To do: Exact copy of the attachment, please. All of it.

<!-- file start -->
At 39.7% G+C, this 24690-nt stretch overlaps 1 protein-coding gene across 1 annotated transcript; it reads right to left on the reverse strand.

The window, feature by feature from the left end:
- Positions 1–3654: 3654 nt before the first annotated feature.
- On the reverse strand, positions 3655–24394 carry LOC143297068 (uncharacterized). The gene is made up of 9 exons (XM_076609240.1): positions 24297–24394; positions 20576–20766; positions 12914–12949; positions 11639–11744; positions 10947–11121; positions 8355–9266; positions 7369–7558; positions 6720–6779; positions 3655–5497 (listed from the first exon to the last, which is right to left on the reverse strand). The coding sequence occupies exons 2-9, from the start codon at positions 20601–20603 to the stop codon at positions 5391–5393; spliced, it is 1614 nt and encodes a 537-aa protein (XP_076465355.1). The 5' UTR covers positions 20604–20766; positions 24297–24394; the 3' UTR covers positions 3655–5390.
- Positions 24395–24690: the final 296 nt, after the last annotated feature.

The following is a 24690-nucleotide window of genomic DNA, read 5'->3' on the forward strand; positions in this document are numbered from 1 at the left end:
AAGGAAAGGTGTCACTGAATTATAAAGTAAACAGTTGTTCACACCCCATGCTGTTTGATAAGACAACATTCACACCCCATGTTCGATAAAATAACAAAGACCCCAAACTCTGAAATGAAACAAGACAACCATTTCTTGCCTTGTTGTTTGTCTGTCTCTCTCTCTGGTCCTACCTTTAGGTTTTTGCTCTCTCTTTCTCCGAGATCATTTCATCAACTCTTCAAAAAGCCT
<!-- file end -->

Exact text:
At 39.7% G+C, this 24690-nt stretch overlaps 1 protein-coding gene across 1 annotated transcript; it reads right to left on the reverse strand.

The window, feature by feature from the left end:
- Positions 1–3654: 3654 nt before the first annotated feature.
- On the reverse strand, positions 3655–24394 carry LOC143297068 (uncharacterized). The gene is made up of 9 exons (XM_076609240.1): positions 24297–24394; positions 20576–20766; positions 12914–12949; positions 11639–11744; positions 10947–11121; positions 8355–9266; positions 7369–7558; positions 6720–6779; positions 3655–5497 (listed from the first exon to the last, which is right to left on the reverse strand). The coding sequence occupies exons 2-9, from the start codon at positions 20601–20603 to the stop codon at positions 5391–5393; spliced, it is 1614 nt and encodes a 537-aa protein (XP_076465355.1). The 5' UTR covers positions 20604–20766; positions 24297–24394; the 3' UTR covers positions 3655–5390.
- Positions 24395–24690: the final 296 nt, after the last annotated feature.

The following is a 24690-nucleotide window of genomic DNA, read 5'->3' on the forward strand; positions in this document are numbered from 1 at the left end:
AAGGAAAGGTGTCACTGAATTATAAAGTAAACAGTTGTTCACACCCCATGCTGTTTGATAAGACAACATTCACACCCCATGTTCGATAAAATAACAAAGACCCCAAACTCTGAAATGAAACAAGACAACCATTTCTTGCCTTGTTGTTTGTCTGTCTCTCTCTCTGGTCCTACCTTTAGGTTTTTGCTCTCTCTTTCTCCGAGATCATTTCATCAACTCTTCAAAAAGCCT